The sole purpose of these procedures is to adapt the animals to suboptimal husbandry systems and are unacceptable from an animal welfare perspective.

Read more about this topic in our article “Mutilation of farmed animals”.

Circus – ring (still) free for animal suffering

Very few non-human animals can lead a species-appropriate life if they have to keep changing location. In addition, working in the circus ring is exhausting and stressful for them.

Keeping and displaying non-human animals in circuses is contrary to animal welfare. Non-human animals have no place in the entertainment industry, as it is not possible for them to lead a self-determined life there.

Therefore, the only demand in line with animal welfare is a general ban on non-human animals in circuses.

Failed plans for live animal transports

In its coalition agreement, the German government has announced that live animal transports to third countries will be better regulated and monitored in future. For instance, only “routes with proven animal welfare-compliant supply facilities” are to be permitted.

The new draft law does not mention live animal transports to third countries. This is another missed opportunity to seriously improve animal welfare standards and follow up the words in the coalition agreement with action.

The role of the FDP and Bavarian resistance

The liberal party FDP (Free Democratic Party) repeatedly blocked or weakened measures in the negotiations, which led to the current compromises. The Bavarian Farmers' Association also lobbied heavily against the ban on tethering. Among other things, they launched a petition to save small farmers from “the end”. This resistance played a major role in ensuring that the reforms were not as far-reaching as originally planned.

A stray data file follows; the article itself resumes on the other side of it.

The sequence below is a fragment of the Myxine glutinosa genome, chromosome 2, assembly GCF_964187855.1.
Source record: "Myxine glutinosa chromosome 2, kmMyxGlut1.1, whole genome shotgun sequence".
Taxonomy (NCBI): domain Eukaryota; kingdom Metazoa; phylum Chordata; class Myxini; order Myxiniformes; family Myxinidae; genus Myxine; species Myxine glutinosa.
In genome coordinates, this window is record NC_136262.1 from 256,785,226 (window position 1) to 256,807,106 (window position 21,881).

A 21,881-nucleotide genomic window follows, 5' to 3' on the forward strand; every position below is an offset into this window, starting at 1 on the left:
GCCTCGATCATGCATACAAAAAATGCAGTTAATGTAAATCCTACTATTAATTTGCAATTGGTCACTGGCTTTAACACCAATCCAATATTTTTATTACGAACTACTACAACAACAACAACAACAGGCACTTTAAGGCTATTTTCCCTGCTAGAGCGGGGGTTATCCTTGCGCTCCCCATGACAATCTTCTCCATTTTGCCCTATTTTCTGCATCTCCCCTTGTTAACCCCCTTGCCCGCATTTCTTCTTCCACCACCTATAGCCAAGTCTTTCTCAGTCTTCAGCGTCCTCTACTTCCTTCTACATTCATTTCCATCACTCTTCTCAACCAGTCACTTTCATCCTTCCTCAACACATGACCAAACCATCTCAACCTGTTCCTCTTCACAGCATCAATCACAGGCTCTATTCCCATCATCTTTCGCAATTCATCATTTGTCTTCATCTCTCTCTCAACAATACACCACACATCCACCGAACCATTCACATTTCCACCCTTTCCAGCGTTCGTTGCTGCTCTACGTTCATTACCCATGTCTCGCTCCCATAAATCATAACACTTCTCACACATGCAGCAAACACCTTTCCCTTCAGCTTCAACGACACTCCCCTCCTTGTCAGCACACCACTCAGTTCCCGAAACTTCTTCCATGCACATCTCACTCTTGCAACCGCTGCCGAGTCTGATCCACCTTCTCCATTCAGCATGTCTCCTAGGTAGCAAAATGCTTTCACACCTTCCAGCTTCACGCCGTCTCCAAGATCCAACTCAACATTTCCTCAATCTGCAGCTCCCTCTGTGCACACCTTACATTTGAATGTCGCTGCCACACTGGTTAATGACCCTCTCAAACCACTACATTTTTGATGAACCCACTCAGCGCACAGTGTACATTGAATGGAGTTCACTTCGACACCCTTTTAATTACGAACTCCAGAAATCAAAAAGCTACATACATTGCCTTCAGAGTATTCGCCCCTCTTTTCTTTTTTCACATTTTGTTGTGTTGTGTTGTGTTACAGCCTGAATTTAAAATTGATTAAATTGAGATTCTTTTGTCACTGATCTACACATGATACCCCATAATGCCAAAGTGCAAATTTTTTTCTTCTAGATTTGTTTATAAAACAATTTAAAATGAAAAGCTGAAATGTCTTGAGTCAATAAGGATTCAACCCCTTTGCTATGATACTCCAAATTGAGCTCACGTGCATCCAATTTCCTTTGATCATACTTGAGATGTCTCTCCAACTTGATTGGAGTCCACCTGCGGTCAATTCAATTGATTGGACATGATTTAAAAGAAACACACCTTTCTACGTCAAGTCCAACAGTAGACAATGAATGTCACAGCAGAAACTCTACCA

Conclusion: Animal welfare remains secondary

The amendment to the German Animal Welfare Act is a disappointment. Instead of a genuine reform in the interests of non-human animals, abusive practices are being legalized for decades to come. The continuing concessions to economic interests show that the protection of animals is still not a priority.

The final decision is still pending! In the parliamentary procedure that now follows, politicians can still make improvements in the interests of animal welfare. We must increase the pressure on the decision-makers so that significant improvements for animals can finally be achieved.




In our glossary, we explain our use of language and why we do not use some words, use them differently, or use them just so. In addition, technical terms are explained and sometimes illustrated graphically or in pictures.

( Glossary )